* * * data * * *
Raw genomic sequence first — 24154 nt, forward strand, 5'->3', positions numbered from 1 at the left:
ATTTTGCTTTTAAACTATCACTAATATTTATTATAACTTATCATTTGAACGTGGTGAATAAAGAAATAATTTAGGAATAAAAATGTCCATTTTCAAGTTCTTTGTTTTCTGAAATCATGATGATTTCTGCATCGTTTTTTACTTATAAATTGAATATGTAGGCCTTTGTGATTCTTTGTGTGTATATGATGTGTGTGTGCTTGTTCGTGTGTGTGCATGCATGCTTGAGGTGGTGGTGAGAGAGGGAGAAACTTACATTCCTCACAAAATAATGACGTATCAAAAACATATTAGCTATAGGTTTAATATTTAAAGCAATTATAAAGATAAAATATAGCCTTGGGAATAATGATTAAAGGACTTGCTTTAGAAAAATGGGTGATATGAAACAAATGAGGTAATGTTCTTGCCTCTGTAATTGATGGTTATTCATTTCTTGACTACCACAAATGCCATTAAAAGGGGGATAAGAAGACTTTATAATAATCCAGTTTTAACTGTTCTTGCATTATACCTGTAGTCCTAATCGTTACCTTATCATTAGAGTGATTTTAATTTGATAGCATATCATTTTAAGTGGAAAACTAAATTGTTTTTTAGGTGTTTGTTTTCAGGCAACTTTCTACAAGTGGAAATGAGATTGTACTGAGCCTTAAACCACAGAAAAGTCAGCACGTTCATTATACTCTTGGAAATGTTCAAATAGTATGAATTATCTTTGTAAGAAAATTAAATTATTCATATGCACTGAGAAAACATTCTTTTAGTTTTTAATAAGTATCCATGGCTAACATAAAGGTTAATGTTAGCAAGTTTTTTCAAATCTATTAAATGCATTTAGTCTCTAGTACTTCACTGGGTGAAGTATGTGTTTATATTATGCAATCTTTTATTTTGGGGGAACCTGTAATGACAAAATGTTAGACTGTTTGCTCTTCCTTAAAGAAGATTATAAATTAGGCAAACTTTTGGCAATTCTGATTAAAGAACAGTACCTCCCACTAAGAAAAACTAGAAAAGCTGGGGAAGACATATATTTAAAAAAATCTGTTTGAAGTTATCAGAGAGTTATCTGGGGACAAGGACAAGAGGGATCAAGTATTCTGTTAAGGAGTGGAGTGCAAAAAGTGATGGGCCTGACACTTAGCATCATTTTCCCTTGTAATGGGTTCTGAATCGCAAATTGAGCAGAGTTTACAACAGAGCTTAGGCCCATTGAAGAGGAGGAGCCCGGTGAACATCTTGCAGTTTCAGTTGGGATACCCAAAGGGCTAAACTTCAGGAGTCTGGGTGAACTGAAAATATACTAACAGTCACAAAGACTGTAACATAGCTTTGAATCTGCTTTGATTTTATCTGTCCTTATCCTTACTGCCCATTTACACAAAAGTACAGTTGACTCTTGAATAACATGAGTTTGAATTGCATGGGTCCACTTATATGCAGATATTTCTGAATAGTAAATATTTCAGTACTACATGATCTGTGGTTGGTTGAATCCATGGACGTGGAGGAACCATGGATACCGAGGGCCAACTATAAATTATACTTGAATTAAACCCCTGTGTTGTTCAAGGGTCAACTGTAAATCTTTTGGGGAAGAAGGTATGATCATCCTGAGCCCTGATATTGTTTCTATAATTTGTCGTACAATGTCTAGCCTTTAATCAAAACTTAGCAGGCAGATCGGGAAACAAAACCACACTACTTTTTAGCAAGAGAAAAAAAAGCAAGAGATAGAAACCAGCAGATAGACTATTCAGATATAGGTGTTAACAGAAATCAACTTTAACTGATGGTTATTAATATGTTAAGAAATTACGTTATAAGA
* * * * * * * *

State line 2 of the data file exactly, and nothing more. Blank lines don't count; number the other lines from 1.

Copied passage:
ATTTTGCTTTTAAACTATCACTAATATTTATTATAACTTATCATTTGAACGTGGTGAATAAAGAAATAATTTAGGAATAAAAATGTCCATTTTCAAGTTCTTTGTTTTCTGAAATCATGATGATTTCTGCATCGTTTTTTACTTATAAATTGAATATGTAGGCCTTTGTGATTCTTTGTGTGTATATGATGTGTGTGTGCTTGTTCGTGTGTGTGCATGCATGCTTGAGGTGGTGGTGAGAGAGGGAGAAACTTACATTCCTCACAAAATAATGACGTATCAAAAACATATTAGCTATAGGTTTAATATTTAAAGCAATTATAAAGATAAAATATAGCCTTGGGAATAATGATTAAAGGACTTGCTTTAGAAAAATGGGTGATATGAAACAAATGAGGTAATGTTCTTGCCTCTGTAATTGATGGTTATTCATTTCTTGACTACCACAAATGCCATTAAAAGGGGGATAAGAAGACTTTATAATAATCCAGTTTTAACTGTTCTTGCATTATACCTGTAGTCCTAATCGTTACCTTATCATTAGAGTGATTTTAATTTGATAGCATATCATTTTAAGTGGAAAACTAAATTGTTTTTTAGGTGTTTGTTTTCAGGCAACTTTCTACAAGTGGAAATGAGATTGTACTGAGCCTTAAACCACAGAAAAGTCAGCACGTTCATTATACTCTTGGAAATGTTCAAATAGTATGAATTATCTTTGTAAGAAAATTAAATTATTCATATGCACTGAGAAAACATTCTTTTAGTTTTTAATAAGTATCCATGGCTAACATAAAGGTTAATGTTAGCAAGTTTTTTCAAATCTATTAAATGCATTTAGTCTCTAGTACTTCACTGGGTGAAGTATGTGTTTATATTATGCAATCTTTTATTTTGGGGGAACCTGTAATGACAAAATGTTAGACTGTTTGCTCTTCCTTAAAGAAGATTATAAATTAGGCAAACTTTTGGCAATTCTGATTAAAGAACAGTACCTCCCACTAAGAAAAACTAGAAAAGCTGGGGAAGACATATATTTAAAAAAATCTGTTTGAAGTTATCAGAGAGTTATCTGGGGACAAGGACAAGAGGGATCAAGTATTCTGTTAAGGAGTGGAGTGCAAAAAGTGATGGGCCTGACACTTAGCATCATTTTCCCTTGTAATGGGTTCTGAATCGCAAATTGAGCAGAGTTTACAACAGAGCTTAGGCCCATTGAAGAGGAGGAGCCCGGTGAACATCTTGCAGTTTCAGTTGGGATACCCAAAGGGCTAAACTTCAGGAGTCTGGGTGAACTGAAAATATACTAACAGTCACAAAGACTGTAACATAGCTTTGAATCTGCTTTGATTTTATCTGTCCTTATCCTTACTGCCCATTTACACAAAAGTACAGTTGACTCTTGAATAACATGAGTTTGAATTGCATGGGTCCACTTATATGCAGATATTTCTGAATAGTAAATATTTCAGTACTACATGATCTGTGGTTGGTTGAATCCATGGACGTGGAGGAACCATGGATACCGAGGGCCAACTATAAATTATACTTGAATTAAACCCCTGTGTTGTTCAAGGGTCAACTGTAAATCTTTTGGGGAAGAAGGTATGATCATCCTGAGCCCTGATATTGTTTCTATAATTTGTCGTACAATGTCTAGCCTTTAATCAAAACTTAGCAGGCAGATCGGGAAACAAAACCACACTACTTTTTAGCAAGAGAAAAAAAAGCAAGAGATAGAAACCAGCAGATAGACTATTCAGATATAGGTGTTAACAGAAATCAACTTTAACTGATGGTTATTAATATGTTAAGAAATTACGTTATAAGA